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The Carletonian

The Carletonian

Northfield needs comprehensive housing reform

<ast year did I learn that Northfield is the third least affordable area to live in Minnesota, after the Twin Cities and Rochester.

As a junior here, on an almost exclusively residential campus, I once rarely thought about housing in Northfield, mistakenly assuming that the city was immune to the housing crisis that plagues my hometown in the Bay Area.

I lived on campus; what happened outside the Carleton bubble existed outside my comprehension.

As I have lived here longer, I have seen that this assumption is deeply flawed.

Although not always evident on the surface, Northfield faces a tremendous shortage of both affordable housing and housing in general, compounded by city policies that limit multi-family dwellings to a miniscule proportion of homes.

I have often heard the argument that zoning and building denser, more affordable and quite simply more housing will dramatically change the character of a city.

In my childhood home of San Jose, not-in-my-backyard arguments like this have blocked accessible housing for decades and have made the city the most expensive place to live in the entire country.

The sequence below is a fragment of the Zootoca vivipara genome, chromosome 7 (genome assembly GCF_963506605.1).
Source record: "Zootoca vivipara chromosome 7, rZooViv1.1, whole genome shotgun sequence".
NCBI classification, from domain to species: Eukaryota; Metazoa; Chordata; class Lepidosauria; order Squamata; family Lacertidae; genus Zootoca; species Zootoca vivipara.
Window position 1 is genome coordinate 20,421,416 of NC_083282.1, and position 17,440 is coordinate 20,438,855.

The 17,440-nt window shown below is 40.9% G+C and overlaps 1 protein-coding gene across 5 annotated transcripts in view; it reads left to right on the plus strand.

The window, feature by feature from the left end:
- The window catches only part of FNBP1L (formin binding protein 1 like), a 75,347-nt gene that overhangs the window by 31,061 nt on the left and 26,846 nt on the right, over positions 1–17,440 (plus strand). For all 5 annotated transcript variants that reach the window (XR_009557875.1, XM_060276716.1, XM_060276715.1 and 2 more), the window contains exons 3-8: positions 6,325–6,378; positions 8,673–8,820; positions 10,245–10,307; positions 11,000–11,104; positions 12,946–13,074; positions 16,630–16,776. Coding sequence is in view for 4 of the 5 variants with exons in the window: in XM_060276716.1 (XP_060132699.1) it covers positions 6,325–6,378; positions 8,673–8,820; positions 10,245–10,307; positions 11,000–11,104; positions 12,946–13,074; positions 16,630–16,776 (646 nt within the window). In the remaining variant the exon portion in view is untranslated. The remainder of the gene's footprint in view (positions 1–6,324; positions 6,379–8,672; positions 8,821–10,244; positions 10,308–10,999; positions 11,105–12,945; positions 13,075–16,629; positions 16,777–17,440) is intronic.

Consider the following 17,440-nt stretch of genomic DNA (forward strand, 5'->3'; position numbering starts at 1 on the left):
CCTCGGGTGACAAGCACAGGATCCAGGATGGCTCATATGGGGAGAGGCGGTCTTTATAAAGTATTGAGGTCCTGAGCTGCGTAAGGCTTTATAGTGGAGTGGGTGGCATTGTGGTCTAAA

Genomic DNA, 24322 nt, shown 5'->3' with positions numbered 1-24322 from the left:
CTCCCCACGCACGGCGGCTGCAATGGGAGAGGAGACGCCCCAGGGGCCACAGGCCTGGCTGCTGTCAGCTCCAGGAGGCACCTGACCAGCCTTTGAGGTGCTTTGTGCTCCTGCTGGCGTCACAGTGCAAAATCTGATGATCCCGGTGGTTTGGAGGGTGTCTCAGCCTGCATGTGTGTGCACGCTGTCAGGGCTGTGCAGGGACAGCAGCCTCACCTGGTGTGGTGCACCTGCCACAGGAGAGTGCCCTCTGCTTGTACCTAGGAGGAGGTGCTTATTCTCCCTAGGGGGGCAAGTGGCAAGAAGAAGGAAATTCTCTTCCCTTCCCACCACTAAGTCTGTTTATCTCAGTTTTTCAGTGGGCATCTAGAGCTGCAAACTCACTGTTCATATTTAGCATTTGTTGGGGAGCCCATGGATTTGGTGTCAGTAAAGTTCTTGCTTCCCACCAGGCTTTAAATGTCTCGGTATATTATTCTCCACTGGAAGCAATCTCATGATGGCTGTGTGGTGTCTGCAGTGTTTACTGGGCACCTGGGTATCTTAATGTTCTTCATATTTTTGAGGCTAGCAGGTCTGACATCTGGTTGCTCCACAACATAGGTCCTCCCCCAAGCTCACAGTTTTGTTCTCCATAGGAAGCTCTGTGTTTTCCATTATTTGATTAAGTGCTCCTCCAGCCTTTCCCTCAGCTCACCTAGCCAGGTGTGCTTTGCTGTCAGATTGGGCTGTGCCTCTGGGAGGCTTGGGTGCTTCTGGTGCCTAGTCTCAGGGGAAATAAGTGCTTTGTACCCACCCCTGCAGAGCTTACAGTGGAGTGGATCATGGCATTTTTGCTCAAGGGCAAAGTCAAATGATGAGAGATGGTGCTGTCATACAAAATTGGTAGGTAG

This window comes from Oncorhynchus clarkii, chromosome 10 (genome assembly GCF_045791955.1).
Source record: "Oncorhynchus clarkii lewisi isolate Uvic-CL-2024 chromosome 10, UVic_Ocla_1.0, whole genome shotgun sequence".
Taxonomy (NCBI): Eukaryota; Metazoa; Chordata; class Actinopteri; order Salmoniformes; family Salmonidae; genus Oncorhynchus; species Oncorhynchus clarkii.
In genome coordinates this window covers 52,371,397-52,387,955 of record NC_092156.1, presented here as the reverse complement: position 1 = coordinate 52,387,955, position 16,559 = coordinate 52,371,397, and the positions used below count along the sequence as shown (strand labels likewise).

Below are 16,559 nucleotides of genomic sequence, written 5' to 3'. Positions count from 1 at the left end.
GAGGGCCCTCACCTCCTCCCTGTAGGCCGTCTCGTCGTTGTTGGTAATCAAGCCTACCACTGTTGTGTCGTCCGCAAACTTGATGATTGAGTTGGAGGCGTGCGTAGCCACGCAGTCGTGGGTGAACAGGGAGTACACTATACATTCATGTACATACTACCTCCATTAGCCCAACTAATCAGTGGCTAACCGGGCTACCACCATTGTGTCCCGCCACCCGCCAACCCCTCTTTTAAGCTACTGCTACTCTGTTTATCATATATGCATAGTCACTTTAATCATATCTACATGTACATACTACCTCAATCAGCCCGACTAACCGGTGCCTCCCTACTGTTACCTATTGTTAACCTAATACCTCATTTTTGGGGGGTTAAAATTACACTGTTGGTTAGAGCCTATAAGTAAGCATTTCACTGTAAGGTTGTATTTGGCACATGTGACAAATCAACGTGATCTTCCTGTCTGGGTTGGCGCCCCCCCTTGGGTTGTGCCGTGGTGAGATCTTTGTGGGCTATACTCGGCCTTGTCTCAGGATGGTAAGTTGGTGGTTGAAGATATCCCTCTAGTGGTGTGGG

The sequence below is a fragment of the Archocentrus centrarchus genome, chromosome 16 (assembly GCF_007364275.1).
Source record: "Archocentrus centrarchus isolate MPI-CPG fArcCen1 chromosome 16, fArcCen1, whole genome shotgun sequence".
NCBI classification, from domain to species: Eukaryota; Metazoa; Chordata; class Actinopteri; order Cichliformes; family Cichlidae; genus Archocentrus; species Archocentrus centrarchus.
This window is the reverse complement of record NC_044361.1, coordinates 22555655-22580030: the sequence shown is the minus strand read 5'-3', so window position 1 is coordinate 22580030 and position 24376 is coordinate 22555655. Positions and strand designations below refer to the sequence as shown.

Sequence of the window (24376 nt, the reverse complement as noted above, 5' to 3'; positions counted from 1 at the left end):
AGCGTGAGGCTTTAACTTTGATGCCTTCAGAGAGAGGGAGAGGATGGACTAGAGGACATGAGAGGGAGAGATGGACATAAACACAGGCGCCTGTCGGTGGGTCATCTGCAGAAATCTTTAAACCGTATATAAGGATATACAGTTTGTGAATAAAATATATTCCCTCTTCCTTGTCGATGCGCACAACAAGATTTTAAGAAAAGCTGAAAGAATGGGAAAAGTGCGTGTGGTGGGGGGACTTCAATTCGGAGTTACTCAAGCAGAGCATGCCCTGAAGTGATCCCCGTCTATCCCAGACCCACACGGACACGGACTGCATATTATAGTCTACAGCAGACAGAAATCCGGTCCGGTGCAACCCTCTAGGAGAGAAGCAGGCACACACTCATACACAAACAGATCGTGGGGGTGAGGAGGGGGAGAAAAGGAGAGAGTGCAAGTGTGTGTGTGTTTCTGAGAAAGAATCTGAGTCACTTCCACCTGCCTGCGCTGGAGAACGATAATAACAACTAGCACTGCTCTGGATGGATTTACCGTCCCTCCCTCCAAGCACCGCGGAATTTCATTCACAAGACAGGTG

Northfield is much smaller than San Jose, but the same processes occur here as well.

As the population of the United States expands and urbanizes, more people will need housing, including in Northfield. This is an inevitable fact.

People of color, Indigenous people, immigrants and low-income people are hit hardest by the crisis; changing these policies will help us all.

We all need safe, affordable, dignified places to live, and the city’s growth will only make housing supply more important.

To make Northfield more affordable and inclusive for everyone, we must provide a greater range of housing.

As I write this letter, the City Council is considering an ordinance that would streamline residents’ ability to build accessory dwelling units (ADUs) on their property.

ADUs will not solve the housing crisis by themselves, but passing this ordinance is an important step toward increasing the affordable housing supply and making Northfield more inclusive for all.

In the short term, I urge you to contact your city councilmembers and offer your support for the ADU ordinance.

In the long term, I encourage us all to reimagine what our city can accomplish by advancing comprehensive housing reform.

With thoughtful policies and widespread community support, we can make this city a safe, welcoming, inclusive place for all its residents.

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